From Dean Dowd on May 30, 2008 in General Remodel
Just recently, I was traveling throughout the Northwest and happened to find myself in the historical district of a large city. Hundred-year-old homes and businesses were elegantly adorned with ornate carvings and stunning moldings. They stood in stark contrast to the modern, contemporary buildings in the surrounding areas, and I was struck with the observation of how different modern architecture is from its historical counterparts.
Up until the early 1920s, home design incorporated more columns, decorative trims, and covered porches. Sometimes the homes would include multiple styles of siding, combining several colors into one home. The covered front porch was not only for decoration, but for practical purposes as well. Before the advent of modern air conditioning, the front porch was a place to socialize and cool off in the hot summer evenings.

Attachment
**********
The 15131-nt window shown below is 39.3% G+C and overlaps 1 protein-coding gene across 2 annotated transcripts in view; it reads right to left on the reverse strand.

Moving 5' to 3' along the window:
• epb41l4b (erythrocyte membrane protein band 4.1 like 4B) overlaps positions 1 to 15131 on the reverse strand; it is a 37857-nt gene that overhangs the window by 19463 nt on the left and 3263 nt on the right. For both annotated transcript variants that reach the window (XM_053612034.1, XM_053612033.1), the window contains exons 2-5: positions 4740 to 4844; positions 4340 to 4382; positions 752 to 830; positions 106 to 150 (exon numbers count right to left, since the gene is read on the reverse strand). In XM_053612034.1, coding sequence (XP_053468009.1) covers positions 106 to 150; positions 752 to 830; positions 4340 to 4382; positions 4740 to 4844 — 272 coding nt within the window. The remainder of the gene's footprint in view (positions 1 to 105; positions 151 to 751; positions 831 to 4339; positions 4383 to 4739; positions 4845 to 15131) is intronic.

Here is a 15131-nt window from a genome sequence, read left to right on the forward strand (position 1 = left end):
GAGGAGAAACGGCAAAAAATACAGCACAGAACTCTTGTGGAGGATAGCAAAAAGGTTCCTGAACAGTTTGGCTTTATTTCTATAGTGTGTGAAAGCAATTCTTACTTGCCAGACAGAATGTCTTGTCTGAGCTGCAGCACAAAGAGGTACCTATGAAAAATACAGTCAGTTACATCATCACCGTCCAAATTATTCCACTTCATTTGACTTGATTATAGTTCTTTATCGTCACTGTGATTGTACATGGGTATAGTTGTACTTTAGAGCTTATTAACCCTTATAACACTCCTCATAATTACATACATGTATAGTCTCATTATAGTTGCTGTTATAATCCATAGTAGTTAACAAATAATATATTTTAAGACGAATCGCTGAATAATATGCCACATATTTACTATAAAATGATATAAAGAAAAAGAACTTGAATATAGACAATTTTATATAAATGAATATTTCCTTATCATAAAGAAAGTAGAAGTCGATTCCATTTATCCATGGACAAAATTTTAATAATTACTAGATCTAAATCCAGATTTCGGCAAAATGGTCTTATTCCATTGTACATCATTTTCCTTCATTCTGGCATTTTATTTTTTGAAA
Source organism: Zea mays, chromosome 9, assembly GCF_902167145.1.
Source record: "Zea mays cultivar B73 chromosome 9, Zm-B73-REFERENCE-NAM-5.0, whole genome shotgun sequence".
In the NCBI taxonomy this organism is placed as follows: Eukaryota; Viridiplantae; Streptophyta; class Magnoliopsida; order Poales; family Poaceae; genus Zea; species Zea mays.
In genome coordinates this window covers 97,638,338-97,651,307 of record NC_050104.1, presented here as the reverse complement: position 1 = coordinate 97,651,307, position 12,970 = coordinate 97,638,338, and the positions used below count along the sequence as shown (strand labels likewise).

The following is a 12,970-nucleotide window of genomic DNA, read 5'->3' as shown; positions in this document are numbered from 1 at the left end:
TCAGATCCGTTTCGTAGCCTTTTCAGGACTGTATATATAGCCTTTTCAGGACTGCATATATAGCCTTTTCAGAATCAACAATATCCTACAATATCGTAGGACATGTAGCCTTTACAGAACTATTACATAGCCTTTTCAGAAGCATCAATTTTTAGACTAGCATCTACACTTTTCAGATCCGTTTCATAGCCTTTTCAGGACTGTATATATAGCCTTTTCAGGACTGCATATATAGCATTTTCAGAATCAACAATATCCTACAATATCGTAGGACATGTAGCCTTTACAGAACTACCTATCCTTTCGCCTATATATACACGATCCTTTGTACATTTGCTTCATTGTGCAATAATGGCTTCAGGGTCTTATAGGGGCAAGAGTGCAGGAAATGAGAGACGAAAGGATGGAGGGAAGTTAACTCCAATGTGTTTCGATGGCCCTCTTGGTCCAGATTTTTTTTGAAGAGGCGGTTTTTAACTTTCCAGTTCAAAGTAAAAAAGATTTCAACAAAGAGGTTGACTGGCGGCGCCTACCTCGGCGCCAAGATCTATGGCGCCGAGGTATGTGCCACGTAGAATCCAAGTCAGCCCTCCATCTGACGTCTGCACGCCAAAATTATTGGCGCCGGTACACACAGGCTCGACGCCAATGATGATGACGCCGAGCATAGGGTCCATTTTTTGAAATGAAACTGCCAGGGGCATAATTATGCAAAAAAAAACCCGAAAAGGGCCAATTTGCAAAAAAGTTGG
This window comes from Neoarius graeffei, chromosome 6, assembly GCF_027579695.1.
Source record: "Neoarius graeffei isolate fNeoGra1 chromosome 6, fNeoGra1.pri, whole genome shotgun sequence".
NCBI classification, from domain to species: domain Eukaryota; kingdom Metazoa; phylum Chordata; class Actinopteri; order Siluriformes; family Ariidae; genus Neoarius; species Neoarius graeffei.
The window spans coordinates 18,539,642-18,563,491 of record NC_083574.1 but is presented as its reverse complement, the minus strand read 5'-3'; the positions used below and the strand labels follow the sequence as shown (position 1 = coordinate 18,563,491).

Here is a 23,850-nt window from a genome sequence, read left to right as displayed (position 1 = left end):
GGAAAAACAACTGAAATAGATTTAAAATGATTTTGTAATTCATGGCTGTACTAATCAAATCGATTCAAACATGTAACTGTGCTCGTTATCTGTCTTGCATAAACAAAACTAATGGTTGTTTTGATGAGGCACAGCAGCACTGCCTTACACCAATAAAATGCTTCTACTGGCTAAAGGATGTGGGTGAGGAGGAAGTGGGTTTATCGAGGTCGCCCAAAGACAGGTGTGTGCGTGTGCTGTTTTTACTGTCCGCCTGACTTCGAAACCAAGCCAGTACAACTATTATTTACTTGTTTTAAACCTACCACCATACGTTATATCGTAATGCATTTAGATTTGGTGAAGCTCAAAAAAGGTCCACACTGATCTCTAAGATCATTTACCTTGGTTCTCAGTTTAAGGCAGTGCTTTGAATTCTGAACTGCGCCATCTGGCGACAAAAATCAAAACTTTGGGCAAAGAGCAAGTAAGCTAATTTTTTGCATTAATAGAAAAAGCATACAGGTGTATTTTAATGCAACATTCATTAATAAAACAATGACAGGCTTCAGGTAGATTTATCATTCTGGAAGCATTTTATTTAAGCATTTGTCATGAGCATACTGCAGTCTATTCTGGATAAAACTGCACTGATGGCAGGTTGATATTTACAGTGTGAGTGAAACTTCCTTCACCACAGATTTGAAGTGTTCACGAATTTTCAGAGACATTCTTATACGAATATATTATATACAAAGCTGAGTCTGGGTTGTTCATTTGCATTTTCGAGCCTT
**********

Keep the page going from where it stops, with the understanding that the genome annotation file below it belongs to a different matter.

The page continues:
The Great Depression demanded a more practical approach to home design and throughout the rest of the 20th century, new homes tended to have less of the frill and more substance within. In the early part of the 21st century, homes once again began to include decorative rock on the front, decorative siding, and more elaborate front entrances.
As we approach the end of the first decade of the 21st century, modern contemporary design is once again leaning towards conservation and practicality instead of excessive frills. Small, compact layouts, green living, easy-care maintenance, and modern conveniences are what homeowners are more interested in. Renovating historical homes is still a popular venture, and you have the option to restore it to its original beauty or to convert it to more of a modern look. Request free, no-obligation estimates from professional, licensed contractors to decide which option is best for you.